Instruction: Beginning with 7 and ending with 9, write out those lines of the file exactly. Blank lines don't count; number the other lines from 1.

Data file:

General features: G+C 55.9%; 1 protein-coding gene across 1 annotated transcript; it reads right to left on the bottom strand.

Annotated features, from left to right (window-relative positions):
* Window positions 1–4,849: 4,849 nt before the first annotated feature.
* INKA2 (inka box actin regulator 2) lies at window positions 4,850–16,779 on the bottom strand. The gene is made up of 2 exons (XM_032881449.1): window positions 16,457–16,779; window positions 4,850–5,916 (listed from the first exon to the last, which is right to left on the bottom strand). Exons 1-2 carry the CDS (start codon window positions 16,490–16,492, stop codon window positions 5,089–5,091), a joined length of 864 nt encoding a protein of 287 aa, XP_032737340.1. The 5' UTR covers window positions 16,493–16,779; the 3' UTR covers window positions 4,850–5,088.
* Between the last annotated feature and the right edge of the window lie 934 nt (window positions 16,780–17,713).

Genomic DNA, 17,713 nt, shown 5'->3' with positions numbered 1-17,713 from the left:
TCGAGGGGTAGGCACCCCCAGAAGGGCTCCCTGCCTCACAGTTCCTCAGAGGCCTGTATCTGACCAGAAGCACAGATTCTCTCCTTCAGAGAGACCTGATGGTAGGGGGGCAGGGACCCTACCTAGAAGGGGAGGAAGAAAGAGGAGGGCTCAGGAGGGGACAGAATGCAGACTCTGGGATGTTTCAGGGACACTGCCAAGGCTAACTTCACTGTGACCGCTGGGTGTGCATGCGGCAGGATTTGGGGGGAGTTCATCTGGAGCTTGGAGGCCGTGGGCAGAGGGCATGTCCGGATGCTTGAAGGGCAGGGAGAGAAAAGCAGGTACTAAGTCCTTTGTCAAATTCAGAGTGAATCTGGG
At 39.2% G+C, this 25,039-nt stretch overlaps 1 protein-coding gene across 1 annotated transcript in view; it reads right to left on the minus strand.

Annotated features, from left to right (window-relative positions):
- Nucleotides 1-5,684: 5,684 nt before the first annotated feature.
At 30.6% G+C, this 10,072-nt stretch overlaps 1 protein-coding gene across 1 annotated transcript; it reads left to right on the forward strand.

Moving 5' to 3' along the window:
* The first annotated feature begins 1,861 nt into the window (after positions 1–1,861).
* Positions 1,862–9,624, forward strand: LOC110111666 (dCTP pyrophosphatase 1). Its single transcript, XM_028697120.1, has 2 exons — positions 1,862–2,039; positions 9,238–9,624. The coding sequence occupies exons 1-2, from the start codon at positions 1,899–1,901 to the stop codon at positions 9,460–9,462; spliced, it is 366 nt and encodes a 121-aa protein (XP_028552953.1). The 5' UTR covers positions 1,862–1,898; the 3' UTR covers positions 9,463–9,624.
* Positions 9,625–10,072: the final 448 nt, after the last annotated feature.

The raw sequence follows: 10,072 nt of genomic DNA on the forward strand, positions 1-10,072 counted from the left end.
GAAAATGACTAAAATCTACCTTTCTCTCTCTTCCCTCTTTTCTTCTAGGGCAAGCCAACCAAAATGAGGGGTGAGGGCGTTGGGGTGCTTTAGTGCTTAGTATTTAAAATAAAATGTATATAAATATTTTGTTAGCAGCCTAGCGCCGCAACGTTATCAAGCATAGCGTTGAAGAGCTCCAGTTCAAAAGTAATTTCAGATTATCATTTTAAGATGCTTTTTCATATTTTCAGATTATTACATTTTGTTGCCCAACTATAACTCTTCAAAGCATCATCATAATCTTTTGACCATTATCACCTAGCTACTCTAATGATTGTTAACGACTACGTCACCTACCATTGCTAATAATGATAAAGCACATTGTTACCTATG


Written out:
TCGAGGGGTAGGCACCCCCAGAAGGGCTCCCTGCCTCACAGTTCCTCAGAGGCCTGTATCTGACCAGAAGCACAGATTCTCTCCTTCAGAGAGACCTGATGGTAGGGGGGCAGGGACCCTACCTAGAAGGGGAGGAAGAAAGAGGAGGGCTCAGGAGGGGACAGAATGCAGACTCTGGGATGTTTCAGGGACACTGCCAAGGCTAACTTCACTGTGACCGCTGGGTGTGCATGCGGCAGGATTTGGGGGGAGTTCATCTGGAGCTTGGAGGCCGTGGGCAGAGGGCATGTCCGGATGCTTGAAGGGCAGGGAGAGAAAAGCAGGTACTAAGTCCTTTGTCAAATTCAGAGTGAATCTGGG
At 39.2% G+C, this 25,039-nt stretch overlaps 1 protein-coding gene across 1 annotated transcript in view; it reads right to left on the minus strand.

Annotated features, from left to right (window-relative positions):